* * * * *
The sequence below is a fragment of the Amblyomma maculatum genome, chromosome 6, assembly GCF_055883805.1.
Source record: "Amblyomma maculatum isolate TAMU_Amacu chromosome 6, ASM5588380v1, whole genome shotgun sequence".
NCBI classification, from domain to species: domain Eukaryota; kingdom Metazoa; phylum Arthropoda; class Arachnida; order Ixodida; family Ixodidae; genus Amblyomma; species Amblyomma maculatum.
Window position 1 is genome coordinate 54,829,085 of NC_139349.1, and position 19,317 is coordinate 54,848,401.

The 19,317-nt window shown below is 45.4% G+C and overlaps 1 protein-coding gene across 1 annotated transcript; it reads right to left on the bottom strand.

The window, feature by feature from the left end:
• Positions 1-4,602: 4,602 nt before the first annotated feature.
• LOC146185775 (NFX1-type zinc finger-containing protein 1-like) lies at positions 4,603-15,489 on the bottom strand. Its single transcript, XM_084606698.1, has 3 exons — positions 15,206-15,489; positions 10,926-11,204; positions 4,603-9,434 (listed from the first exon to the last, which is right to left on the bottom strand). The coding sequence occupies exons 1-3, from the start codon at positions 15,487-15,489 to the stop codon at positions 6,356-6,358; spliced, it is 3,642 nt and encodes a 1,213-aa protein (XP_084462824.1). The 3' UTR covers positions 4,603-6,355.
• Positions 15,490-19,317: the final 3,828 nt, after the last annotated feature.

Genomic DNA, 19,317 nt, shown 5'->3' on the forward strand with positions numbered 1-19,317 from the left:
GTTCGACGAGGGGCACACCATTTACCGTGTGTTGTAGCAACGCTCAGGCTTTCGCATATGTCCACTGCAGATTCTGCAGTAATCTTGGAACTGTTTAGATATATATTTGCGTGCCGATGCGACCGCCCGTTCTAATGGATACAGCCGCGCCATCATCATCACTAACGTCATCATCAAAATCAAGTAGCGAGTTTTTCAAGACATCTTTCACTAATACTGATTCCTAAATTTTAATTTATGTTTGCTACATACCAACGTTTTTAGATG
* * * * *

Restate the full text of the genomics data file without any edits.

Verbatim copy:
The sequence below is a fragment of the Amblyomma maculatum genome, chromosome 6, assembly GCF_055883805.1.
Source record: "Amblyomma maculatum isolate TAMU_Amacu chromosome 6, ASM5588380v1, whole genome shotgun sequence".
NCBI classification, from domain to species: domain Eukaryota; kingdom Metazoa; phylum Arthropoda; class Arachnida; order Ixodida; family Ixodidae; genus Amblyomma; species Amblyomma maculatum.
Window position 1 is genome coordinate 54,829,085 of NC_139349.1, and position 19,317 is coordinate 54,848,401.

The 19,317-nt window shown below is 45.4% G+C and overlaps 1 protein-coding gene across 1 annotated transcript; it reads right to left on the bottom strand.

The window, feature by feature from the left end:
• Positions 1-4,602: 4,602 nt before the first annotated feature.
• LOC146185775 (NFX1-type zinc finger-containing protein 1-like) lies at positions 4,603-15,489 on the bottom strand. Its single transcript, XM_084606698.1, has 3 exons — positions 15,206-15,489; positions 10,926-11,204; positions 4,603-9,434 (listed from the first exon to the last, which is right to left on the bottom strand). The coding sequence occupies exons 1-3, from the start codon at positions 15,487-15,489 to the stop codon at positions 6,356-6,358; spliced, it is 3,642 nt and encodes a 1,213-aa protein (XP_084462824.1). The 3' UTR covers positions 4,603-6,355.
• Positions 15,490-19,317: the final 3,828 nt, after the last annotated feature.

Genomic DNA, 19,317 nt, shown 5'->3' on the forward strand with positions numbered 1-19,317 from the left:
GTTCGACGAGGGGCACACCATTTACCGTGTGTTGTAGCAACGCTCAGGCTTTCGCATATGTCCACTGCAGATTCTGCAGTAATCTTGGAACTGTTTAGATATATATTTGCGTGCCGATGCGACCGCCCGTTCTAATGGATACAGCCGCGCCATCATCATCACTAACGTCATCATCAAAATCAAGTAGCGAGTTTTTCAAGACATCTTTCACTAATACTGATTCCTAAATTTTAATTTATGTTTGCTACATACCAACGTTTTTAGATG